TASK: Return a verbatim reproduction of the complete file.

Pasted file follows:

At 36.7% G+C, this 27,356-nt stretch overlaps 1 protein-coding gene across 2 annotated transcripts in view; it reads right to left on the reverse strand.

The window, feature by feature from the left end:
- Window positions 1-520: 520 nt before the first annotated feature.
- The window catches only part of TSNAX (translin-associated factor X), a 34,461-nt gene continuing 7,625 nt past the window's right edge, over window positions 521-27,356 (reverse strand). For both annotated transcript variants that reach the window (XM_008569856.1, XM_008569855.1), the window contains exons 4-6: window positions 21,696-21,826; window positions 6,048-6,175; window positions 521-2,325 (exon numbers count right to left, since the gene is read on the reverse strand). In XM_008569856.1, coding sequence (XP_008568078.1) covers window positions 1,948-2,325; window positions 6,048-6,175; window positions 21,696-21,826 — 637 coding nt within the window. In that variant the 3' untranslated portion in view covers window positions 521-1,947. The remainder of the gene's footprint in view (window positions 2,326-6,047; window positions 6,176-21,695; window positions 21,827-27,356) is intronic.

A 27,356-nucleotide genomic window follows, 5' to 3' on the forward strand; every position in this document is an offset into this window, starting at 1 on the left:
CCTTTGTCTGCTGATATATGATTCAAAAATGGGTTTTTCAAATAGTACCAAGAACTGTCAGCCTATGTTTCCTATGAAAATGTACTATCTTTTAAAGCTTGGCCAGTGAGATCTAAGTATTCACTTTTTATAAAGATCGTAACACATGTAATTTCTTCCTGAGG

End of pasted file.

At 36.7% G+C, this 27,356-nt stretch overlaps 1 protein-coding gene across 2 annotated transcripts in view; it reads right to left on the reverse strand.

The window, feature by feature from the left end:
- Window positions 1-520: 520 nt before the first annotated feature.
- The window catches only part of TSNAX (translin-associated factor X), a 34,461-nt gene continuing 7,625 nt past the window's right edge, over window positions 521-27,356 (reverse strand). For both annotated transcript variants that reach the window (XM_008569856.1, XM_008569855.1), the window contains exons 4-6: window positions 21,696-21,826; window positions 6,048-6,175; window positions 521-2,325 (exon numbers count right to left, since the gene is read on the reverse strand). In XM_008569856.1, coding sequence (XP_008568078.1) covers window positions 1,948-2,325; window positions 6,048-6,175; window positions 21,696-21,826 — 637 coding nt within the window. In that variant the 3' untranslated portion in view covers window positions 521-1,947. The remainder of the gene's footprint in view (window positions 2,326-6,047; window positions 6,176-21,695; window positions 21,827-27,356) is intronic.

A 27,356-nucleotide genomic window follows, 5' to 3' on the forward strand; every position in this document is an offset into this window, starting at 1 on the left:
CCTTTGTCTGCTGATATATGATTCAAAAATGGGTTTTTCAAATAGTACCAAGAACTGTCAGCCTATGTTTCCTATGAAAATGTACTATCTTTTAAAGCTTGGCCAGTGAGATCTAAGTATTCACTTTTTATAAAGATCGTAACACATGTAATTTCTTCCTGAGG